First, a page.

Nvidia Volta – Predicting the ETH hash rate

Before you guys go crazy with an outcry of this being preposterous, I thought it would be fun predicting the ETH hash power for the new Nvidia Volta cards since there are benchmarks online for the Nvidia Titan V.

The team over at hothardware.com were able to get their hands on the new Volta card that did some serious damage when mining ETH @ 69MH/s with stock clocks:

That’s insane! This made me wonder what kind of hashing speed this new Volta architecture would bring to the table of the new GTX series of graphics cards.

Is this pointless?

You bet it is… lets face it though, I’m not the only person in the world curious – miners anticipate whether these all new bells and whistles GPUs can destroy the competition or previous generation GPUs.

AMD proved that earlier this year with their Vega64 card boasting a modest 40MH/s give or take – that is an impressive figure compared to the recent benchmark of my GTX 1080 Ti @ 37MH/s:

On with it – results

The calculations are simple enough but you should be aware there has been no research into the Volta chips whatsoever. I’m merely applying the Titan Volta gains over the Titan Pascal to all the current 10xx cards.

Note: The pascal hash rates were picked from my own findings and those published on the internet.

CSV  Excel  


GTX 1050 TiGTX 1060GTX 1070GTX 1080GTX 1080 TiTitan X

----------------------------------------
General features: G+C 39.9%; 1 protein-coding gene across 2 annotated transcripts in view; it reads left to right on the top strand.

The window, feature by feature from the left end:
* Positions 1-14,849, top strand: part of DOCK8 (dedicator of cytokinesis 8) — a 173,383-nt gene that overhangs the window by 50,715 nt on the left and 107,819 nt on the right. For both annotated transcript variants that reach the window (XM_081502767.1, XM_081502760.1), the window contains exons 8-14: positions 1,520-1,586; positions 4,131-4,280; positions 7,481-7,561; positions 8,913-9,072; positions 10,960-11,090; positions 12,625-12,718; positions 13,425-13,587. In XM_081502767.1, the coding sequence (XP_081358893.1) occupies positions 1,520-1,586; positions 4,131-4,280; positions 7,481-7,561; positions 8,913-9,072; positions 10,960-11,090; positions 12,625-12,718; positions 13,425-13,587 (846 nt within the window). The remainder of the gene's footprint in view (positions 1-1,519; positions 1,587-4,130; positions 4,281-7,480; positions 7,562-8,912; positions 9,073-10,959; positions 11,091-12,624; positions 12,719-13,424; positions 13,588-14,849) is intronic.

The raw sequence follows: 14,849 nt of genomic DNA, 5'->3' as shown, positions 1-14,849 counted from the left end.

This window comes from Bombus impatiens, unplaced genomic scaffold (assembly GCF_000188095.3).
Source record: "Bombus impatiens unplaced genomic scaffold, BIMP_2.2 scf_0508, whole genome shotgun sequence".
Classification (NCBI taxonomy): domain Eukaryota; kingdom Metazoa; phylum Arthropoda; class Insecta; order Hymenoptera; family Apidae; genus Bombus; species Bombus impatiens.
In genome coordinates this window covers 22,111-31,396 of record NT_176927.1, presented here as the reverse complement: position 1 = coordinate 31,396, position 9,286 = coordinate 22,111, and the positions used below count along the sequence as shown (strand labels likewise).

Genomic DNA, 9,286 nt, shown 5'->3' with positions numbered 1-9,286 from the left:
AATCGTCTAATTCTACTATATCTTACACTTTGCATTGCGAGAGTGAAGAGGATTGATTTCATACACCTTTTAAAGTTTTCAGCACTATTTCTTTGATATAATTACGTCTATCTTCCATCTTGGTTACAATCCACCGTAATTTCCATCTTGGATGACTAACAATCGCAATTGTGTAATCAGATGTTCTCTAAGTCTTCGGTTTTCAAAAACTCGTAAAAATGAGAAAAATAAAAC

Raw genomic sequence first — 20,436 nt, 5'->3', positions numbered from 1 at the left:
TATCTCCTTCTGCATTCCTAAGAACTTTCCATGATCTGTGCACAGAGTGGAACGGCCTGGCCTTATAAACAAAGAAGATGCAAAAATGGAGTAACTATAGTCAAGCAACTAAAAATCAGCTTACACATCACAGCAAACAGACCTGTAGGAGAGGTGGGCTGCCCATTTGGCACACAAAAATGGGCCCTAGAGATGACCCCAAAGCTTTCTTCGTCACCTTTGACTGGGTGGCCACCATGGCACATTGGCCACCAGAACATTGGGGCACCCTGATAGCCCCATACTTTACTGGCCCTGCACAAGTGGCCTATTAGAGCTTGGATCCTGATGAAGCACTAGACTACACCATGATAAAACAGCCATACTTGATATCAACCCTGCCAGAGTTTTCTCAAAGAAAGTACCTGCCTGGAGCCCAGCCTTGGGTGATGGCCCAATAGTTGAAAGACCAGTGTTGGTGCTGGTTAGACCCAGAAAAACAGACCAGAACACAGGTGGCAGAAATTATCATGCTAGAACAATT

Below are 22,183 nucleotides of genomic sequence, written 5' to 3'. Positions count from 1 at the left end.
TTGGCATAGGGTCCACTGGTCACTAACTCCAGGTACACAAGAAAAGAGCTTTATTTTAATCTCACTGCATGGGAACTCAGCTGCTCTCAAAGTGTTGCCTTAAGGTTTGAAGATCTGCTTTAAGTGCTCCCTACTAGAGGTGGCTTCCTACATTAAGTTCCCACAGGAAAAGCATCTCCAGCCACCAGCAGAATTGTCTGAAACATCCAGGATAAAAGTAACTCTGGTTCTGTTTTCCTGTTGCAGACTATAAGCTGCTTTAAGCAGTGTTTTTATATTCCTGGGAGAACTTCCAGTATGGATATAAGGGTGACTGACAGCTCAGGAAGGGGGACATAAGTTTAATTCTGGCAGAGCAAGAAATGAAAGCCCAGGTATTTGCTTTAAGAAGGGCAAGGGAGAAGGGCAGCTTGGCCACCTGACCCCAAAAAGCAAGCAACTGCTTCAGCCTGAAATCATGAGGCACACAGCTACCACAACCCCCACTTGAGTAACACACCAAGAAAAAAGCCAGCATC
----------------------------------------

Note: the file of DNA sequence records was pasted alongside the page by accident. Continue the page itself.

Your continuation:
GTX 2050 TiGTX 2060GTX 2070GTX 2080GTX 2080 TiTitan V

The method behind the madness

I obtained my baseline figures on the benchmark results by hothardware.com:

Titan X37.45MH/s
Titan V69MH/s

I then calculated the performance increase of the Titan V:

(Titan V  Titan X) ÷ Titan X × 100 

(69  37.45) ÷ 37.45 × 100 = 84.25% increase

This 84.25% increase was then applied to the current pascal cards:

Volta Hash rate = Pascal hash + ((Percent Increase ÷ 100)  × Pascal hash rate)


Volta GTX 2050 Ti: 13.9MH/s + ((84.25 ÷ 100)  × 13.9MH/s) = 25.57MH/s 


Well firstly there is some merit to the results. If you compare the current ETH hash for the 1080 Ti (34MH/s) and Titan Xp (37MH/s), they’re not far off from each other. This make my speculation believable for the so called GTX 2080 Ti (63MH/s) vs Titan V (68MH/s).

GTX 1080 TiTitan X
GTX 2080 TiTitan V

It does become inconclusive because of the results for the so called GTX 2080 using my mad method:

GTX 1070GTX 1080
GTX 2070GTX 2080

Like I said this is for fun, I haven’t looked into the technical marvel behind the Volta architecture or speculated at all on the spec i.e. possible memory architecture, will all the GTX Volta cards use HBM2 memory? Is that one of the reasons why the Titan V mines well? I have no clue.

p.s. This post was inspired by me reaching a crossroad of whether I should add more cards to my main mining rig – I am only using 10 / 13 slots and was unsure whether to invest into more Pascal cards or wait for Volta.


  1. Good predictions..gets me curious to see if the real deal will be similar so waiting for gtx volta should be worth it…was planning to buy the gtx 1070 ti/ gtx 1080ti but those figures are a lot to miss out..

    1. Hello Vinu, I do hope they are accurate to some extent but we shall see. Apparently Nvidia are in no hurry to release the Volta cards because Pascal are dominating at the moment. At the same time I’m hoping AMD will release something this year that will obliterate Nvidia’s gaming segment – imagine the price drop for Nvidia cards.

      1. Although I think this time the GTX 1080 successor should be better than the GTX 1070 successor, I hope. Not like in cases because of the GDDR5 used was the reason why the GTX 1070/Ti was better than the GTX 1080 for mining. Isn’t rumours suggesting that the GTX 2070/ GTX 2080 will come with GDDR5X/GDDR6? fingers crossed.